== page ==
I based my calculations on what references give as the average distance of Mercury from the Sun which most references give as 35,980,000 miles. Mercury, as David says varies fairly significantly in it's distance from the Sun as the diagram attached shows.

The diagram below illustrates the relative size appearance of the Sun from the Earth, Venus and Mercury as it would appear at both aphelion (furthest away) and perihelion (closest) distances. As you can see in the diagram even when it is furthest away from the Sun, the apparent diameter of the Sun would appear a bit over twice as large as it would appear from Earth. When at it's closest to the Sun, from Mercury the Sun would appear to be almost 4 times as large as it would appear to us in the sky.

By my calculations I get a distance from Mercury to the Sun of 35,980,000 miles as I noted above. This is the mean distance, not furthest away nor closest. Distances between bodies in space are measured from center to center, not surface to surface, so assuming that an observer on Mercury (if that were even possible) is observing the Sun at mid-day with the Sun equi-distant from both the northern and southern horizons. So in short, the Sun is directly overhead making it as close as possible on this mean distance day. This would drop the distance from the surface of Mercury to the 360 degree angular/apparent diameter of the Sun to a distance of 35,978,484 miles. (we do not subtract the distance in miles of the Sun's radius from the total distance as what we see that makes up the angular diameter is not a point on the surface, it is the plane of the total diameter running thru the center point of the Sun. Additionally from a point in space we are measuring out from a plane which runs thru the center point at Mercury's core to it's circumference as seen from space.

Using all of this data I get an apparent angular size of the Sun as seen from the surface of Mercury as 1.2021073 degrees. Then using that coupled with Mercury's diameter of 3032 miles (cited by most references), we would have to move out into space and placing Mercury directly between our line of sight and the Sun (with the Sun being at mean distance from Mercury) to a distance of 126,111.8704 miles. .8704 miles is equivalent to 4595 feet and a fraction over 8.5 inches :o . This 126,111 miles plus 4595 ft and 8.5+ inches would be the distance to the core of Mercury. Our embryonic fetus a la the scene from "2001, A Space Odyssey" would actually be just a mere 124,595 miles and a bit over 4593 additional feet above the surface of Mercury. When the embryonic baby blinks the distance may change somewhat! Double :o :o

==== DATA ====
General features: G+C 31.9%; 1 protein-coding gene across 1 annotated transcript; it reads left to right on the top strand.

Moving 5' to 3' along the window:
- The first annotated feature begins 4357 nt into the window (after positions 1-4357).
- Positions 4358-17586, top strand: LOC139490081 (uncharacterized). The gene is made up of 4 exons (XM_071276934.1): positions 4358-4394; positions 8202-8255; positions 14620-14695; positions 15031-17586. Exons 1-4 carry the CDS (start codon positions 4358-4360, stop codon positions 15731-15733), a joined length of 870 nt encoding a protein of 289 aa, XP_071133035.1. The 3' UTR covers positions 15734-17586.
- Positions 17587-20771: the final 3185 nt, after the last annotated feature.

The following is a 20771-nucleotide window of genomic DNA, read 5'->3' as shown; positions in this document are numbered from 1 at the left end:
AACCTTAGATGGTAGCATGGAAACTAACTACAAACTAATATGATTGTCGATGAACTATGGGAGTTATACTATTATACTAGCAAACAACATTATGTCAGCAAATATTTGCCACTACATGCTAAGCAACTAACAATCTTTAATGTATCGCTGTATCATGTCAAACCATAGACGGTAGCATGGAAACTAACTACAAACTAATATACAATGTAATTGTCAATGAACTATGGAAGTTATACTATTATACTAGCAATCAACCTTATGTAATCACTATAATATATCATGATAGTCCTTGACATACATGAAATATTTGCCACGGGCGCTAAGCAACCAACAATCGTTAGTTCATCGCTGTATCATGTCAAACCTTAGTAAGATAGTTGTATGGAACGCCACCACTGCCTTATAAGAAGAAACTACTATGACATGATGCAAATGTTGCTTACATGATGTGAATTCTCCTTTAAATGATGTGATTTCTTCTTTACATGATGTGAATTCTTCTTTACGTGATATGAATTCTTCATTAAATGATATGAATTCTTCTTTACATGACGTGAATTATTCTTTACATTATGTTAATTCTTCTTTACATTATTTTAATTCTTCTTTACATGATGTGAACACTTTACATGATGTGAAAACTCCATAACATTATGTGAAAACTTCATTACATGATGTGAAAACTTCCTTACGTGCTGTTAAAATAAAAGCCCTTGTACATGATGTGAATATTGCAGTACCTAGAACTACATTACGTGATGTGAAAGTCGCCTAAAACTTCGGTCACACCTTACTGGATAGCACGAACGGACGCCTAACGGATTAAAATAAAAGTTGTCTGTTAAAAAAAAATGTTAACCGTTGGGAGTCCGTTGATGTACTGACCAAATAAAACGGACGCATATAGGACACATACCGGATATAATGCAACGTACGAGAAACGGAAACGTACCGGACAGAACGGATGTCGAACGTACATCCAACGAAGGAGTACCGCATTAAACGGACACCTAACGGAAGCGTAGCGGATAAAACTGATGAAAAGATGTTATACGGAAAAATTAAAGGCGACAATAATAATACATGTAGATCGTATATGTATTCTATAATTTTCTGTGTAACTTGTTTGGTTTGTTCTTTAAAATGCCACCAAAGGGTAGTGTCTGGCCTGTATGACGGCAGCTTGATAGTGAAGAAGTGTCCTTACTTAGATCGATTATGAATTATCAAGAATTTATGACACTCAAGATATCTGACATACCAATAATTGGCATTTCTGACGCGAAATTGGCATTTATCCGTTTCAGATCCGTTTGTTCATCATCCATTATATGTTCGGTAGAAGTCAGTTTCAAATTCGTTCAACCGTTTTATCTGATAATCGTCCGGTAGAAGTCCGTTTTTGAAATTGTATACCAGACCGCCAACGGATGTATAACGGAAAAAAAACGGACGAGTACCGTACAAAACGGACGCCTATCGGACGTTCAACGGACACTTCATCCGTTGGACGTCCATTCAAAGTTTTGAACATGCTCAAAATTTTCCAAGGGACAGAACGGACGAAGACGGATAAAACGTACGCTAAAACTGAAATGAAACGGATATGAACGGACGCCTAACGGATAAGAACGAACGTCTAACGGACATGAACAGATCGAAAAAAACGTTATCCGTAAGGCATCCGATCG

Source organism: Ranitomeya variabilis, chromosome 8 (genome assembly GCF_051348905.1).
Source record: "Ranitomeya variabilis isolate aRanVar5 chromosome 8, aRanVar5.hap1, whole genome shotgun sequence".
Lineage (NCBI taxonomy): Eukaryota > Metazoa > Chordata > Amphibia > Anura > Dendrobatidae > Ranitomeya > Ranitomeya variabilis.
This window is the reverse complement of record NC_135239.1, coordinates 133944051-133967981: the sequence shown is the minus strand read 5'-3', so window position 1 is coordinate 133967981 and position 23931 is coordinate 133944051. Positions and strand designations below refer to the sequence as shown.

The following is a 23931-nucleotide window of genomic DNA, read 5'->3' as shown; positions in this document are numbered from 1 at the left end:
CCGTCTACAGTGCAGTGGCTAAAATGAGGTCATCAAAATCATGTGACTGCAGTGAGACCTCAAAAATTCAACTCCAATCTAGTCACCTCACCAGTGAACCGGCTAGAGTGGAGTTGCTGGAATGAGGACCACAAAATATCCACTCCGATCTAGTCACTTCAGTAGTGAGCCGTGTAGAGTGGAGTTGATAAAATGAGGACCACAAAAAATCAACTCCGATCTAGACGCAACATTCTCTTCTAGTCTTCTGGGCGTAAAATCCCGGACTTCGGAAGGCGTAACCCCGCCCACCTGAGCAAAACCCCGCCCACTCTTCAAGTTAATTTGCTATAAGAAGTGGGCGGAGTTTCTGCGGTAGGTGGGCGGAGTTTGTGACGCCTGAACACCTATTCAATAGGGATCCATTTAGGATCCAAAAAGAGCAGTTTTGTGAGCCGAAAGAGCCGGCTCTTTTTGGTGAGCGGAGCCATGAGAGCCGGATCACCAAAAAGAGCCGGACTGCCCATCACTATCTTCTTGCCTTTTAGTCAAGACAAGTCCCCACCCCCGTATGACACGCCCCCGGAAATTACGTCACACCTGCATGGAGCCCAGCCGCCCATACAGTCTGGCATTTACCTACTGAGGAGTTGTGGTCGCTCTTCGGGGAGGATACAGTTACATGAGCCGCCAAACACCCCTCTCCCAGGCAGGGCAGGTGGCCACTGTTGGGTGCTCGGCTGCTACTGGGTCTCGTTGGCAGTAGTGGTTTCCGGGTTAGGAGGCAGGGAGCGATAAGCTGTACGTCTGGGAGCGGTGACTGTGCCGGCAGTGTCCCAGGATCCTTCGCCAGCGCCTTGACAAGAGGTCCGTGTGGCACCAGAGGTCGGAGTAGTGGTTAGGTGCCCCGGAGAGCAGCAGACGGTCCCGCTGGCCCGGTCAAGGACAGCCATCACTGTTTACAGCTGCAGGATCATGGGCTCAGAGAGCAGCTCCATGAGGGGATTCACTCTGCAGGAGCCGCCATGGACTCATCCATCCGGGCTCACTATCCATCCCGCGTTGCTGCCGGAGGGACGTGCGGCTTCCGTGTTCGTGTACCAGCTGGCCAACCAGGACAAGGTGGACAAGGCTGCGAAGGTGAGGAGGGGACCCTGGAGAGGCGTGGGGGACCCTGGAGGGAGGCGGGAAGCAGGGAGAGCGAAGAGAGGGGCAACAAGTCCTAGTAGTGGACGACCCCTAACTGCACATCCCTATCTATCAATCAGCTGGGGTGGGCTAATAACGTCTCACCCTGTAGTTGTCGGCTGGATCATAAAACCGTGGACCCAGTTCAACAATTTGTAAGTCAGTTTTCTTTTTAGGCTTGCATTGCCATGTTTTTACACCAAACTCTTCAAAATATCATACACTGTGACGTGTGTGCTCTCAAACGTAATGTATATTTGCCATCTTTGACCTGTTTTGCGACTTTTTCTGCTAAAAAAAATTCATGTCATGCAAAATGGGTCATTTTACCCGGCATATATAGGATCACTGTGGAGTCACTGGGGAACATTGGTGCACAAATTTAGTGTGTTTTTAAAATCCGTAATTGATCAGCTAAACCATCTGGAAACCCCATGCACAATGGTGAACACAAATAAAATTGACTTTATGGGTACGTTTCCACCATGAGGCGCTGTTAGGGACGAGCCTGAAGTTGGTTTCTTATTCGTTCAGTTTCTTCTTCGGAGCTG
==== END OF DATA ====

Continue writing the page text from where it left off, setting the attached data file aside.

So who got it right? As there are a fair number of variables are involved, all had the concept correct and knew or could research how to work the problem. So prizes to all who did that prior to my posting of this explanation.

Barry Simon
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IMG_8850.jpg
Solar appearance from Earth and inner planets

Lmccormick
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Re: Mercury Transit - Little Guy gonna Fry

Post by Lmccormick » Thu Nov 14, 2019 2:49 pm

I recalculated using the Mercury's closest and farthest distance from the Sun. At aphelion (43,382, 210 mi) the distance you'd have to be from Mercury to eclipse the Sun would be 152,599 miles and at perihelion (28,583,820 mi) you would be 100,544 miles away.

So if you put yourself in an orbit 100,000 miles beyond Mercury and were able to stay there, the Sun would be permanently eclipsed. How warm would it be a that location? Or would it be cold?